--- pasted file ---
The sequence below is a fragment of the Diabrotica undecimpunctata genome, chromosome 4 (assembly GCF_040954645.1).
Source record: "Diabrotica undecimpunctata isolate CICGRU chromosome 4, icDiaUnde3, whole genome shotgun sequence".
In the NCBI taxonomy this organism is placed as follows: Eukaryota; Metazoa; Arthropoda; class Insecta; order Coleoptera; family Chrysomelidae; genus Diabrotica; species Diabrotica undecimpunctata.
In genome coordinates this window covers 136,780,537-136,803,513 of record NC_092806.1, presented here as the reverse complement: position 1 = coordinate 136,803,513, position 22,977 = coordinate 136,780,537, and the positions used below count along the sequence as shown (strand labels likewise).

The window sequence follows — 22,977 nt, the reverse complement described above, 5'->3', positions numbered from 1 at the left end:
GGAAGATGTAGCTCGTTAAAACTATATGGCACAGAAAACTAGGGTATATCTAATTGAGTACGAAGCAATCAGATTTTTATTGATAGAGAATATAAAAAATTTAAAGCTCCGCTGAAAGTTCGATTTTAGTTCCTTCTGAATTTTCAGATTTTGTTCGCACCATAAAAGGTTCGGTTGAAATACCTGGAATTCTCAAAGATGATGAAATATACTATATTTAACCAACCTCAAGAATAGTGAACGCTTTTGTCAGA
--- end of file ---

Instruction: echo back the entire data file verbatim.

The sequence below is a fragment of the Diabrotica undecimpunctata genome, chromosome 4 (assembly GCF_040954645.1).
Source record: "Diabrotica undecimpunctata isolate CICGRU chromosome 4, icDiaUnde3, whole genome shotgun sequence".
In the NCBI taxonomy this organism is placed as follows: Eukaryota; Metazoa; Arthropoda; class Insecta; order Coleoptera; family Chrysomelidae; genus Diabrotica; species Diabrotica undecimpunctata.
In genome coordinates this window covers 136,780,537-136,803,513 of record NC_092806.1, presented here as the reverse complement: position 1 = coordinate 136,803,513, position 22,977 = coordinate 136,780,537, and the positions used below count along the sequence as shown (strand labels likewise).

The window sequence follows — 22,977 nt, the reverse complement described above, 5'->3', positions numbered from 1 at the left end:
GGAAGATGTAGCTCGTTAAAACTATATGGCACAGAAAACTAGGGTATATCTAATTGAGTACGAAGCAATCAGATTTTTATTGATAGAGAATATAAAAAATTTAAAGCTCCGCTGAAAGTTCGATTTTAGTTCCTTCTGAATTTTCAGATTTTGTTCGCACCATAAAAGGTTCGGTTGAAATACCTGGAATTCTCAAAGATGATGAAATATACTATATTTAACCAACCTCAAGAATAGTGAACGCTTTTGTCAGA